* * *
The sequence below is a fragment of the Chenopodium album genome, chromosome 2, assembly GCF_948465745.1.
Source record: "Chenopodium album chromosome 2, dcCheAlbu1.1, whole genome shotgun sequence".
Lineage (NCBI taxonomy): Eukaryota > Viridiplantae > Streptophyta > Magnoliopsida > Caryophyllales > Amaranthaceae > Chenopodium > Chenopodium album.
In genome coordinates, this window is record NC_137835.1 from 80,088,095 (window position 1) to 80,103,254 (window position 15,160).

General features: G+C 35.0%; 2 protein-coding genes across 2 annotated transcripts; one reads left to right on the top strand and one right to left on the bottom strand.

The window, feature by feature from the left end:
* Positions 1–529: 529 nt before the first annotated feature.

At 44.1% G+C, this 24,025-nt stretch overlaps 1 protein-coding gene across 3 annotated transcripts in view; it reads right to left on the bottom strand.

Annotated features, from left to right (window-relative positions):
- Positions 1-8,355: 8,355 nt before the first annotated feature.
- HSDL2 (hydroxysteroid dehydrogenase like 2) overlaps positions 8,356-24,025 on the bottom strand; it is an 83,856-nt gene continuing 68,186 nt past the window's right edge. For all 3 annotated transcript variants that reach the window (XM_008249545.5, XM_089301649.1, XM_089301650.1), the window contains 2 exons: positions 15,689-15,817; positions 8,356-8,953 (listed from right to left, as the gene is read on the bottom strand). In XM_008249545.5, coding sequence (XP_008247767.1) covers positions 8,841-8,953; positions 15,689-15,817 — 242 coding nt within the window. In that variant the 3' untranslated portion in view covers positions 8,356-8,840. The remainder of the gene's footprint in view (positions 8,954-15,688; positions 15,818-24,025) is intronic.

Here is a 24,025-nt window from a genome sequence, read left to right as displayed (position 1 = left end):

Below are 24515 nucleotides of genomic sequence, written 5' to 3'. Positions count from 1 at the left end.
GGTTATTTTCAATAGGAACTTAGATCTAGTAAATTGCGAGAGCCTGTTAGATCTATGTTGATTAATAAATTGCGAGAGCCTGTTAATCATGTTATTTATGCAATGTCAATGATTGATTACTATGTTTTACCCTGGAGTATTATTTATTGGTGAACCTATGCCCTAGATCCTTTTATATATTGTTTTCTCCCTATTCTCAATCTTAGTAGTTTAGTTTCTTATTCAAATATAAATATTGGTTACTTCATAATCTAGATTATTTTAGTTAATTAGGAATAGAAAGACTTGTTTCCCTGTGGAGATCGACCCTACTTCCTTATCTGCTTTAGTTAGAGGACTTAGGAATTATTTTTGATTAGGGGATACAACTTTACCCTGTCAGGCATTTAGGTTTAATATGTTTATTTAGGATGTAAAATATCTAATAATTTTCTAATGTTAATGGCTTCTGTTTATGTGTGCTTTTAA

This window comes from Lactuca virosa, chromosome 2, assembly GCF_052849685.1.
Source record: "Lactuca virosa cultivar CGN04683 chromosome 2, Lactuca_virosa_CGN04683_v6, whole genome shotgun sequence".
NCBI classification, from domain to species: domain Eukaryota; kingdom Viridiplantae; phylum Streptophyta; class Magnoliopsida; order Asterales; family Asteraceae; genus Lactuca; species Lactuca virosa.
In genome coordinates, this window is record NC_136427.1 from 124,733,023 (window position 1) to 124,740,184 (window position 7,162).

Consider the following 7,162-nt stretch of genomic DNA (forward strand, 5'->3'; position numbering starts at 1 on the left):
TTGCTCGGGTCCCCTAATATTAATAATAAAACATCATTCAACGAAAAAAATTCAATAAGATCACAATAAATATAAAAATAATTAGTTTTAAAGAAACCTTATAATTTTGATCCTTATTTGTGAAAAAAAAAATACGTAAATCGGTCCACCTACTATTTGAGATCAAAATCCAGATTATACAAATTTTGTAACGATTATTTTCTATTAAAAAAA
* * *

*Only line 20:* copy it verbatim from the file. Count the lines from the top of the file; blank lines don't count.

TTGCTCGGGTCCCCTAATATTAATAATAAAACATCATTCAACGAAAAAAATTCAATAAGATCACAATAAATATAAAAATAATTAGTTTTAAAGAAACCTTATAATTTTGATCCTTATTTGTGAAAAAAAAAATACGTAAATCGGTCCACCTACTATTTGAGATCAAAATCCAGATTATACAAATTTTGTAACGATTATTTTCTATTAAAAAAA